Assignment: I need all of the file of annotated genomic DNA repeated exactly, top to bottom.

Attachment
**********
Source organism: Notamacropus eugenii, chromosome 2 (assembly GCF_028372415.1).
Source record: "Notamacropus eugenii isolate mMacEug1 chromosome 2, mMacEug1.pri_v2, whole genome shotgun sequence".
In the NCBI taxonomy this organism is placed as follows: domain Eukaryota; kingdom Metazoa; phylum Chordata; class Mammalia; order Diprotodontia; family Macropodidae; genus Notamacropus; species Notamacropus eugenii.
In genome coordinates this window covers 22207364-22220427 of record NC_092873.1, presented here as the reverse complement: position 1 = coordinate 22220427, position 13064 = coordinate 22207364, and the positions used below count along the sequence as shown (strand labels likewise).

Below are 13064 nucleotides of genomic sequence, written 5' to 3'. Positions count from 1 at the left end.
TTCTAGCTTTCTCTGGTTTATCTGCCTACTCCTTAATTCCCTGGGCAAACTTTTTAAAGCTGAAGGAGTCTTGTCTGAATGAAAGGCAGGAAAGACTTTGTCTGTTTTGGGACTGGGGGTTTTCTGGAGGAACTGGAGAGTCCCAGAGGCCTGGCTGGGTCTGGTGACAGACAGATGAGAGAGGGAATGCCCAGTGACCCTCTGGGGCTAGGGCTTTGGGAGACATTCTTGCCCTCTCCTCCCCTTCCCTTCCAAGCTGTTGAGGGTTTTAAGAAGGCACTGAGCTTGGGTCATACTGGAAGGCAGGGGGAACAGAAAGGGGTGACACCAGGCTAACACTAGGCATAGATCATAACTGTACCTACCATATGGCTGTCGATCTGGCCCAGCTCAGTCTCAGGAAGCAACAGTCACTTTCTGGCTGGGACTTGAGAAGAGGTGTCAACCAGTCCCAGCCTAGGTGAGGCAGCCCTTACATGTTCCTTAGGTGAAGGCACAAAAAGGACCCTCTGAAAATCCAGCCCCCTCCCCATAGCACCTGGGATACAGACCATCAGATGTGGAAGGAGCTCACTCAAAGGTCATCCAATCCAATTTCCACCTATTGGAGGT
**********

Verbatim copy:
Source organism: Notamacropus eugenii, chromosome 2 (assembly GCF_028372415.1).
Source record: "Notamacropus eugenii isolate mMacEug1 chromosome 2, mMacEug1.pri_v2, whole genome shotgun sequence".
In the NCBI taxonomy this organism is placed as follows: domain Eukaryota; kingdom Metazoa; phylum Chordata; class Mammalia; order Diprotodontia; family Macropodidae; genus Notamacropus; species Notamacropus eugenii.
In genome coordinates this window covers 22207364-22220427 of record NC_092873.1, presented here as the reverse complement: position 1 = coordinate 22220427, position 13064 = coordinate 22207364, and the positions used below count along the sequence as shown (strand labels likewise).

Below are 13064 nucleotides of genomic sequence, written 5' to 3'. Positions count from 1 at the left end.
TTCTAGCTTTCTCTGGTTTATCTGCCTACTCCTTAATTCCCTGGGCAAACTTTTTAAAGCTGAAGGAGTCTTGTCTGAATGAAAGGCAGGAAAGACTTTGTCTGTTTTGGGACTGGGGGTTTTCTGGAGGAACTGGAGAGTCCCAGAGGCCTGGCTGGGTCTGGTGACAGACAGATGAGAGAGGGAATGCCCAGTGACCCTCTGGGGCTAGGGCTTTGGGAGACATTCTTGCCCTCTCCTCCCCTTCCCTTCCAAGCTGTTGAGGGTTTTAAGAAGGCACTGAGCTTGGGTCATACTGGAAGGCAGGGGGAACAGAAAGGGGTGACACCAGGCTAACACTAGGCATAGATCATAACTGTACCTACCATATGGCTGTCGATCTGGCCCAGCTCAGTCTCAGGAAGCAACAGTCACTTTCTGGCTGGGACTTGAGAAGAGGTGTCAACCAGTCCCAGCCTAGGTGAGGCAGCCCTTACATGTTCCTTAGGTGAAGGCACAAAAAGGACCCTCTGAAAATCCAGCCCCCTCCCCATAGCACCTGGGATACAGACCATCAGATGTGGAAGGAGCTCACTCAAAGGTCATCCAATCCAATTTCCACCTATTGGAGGT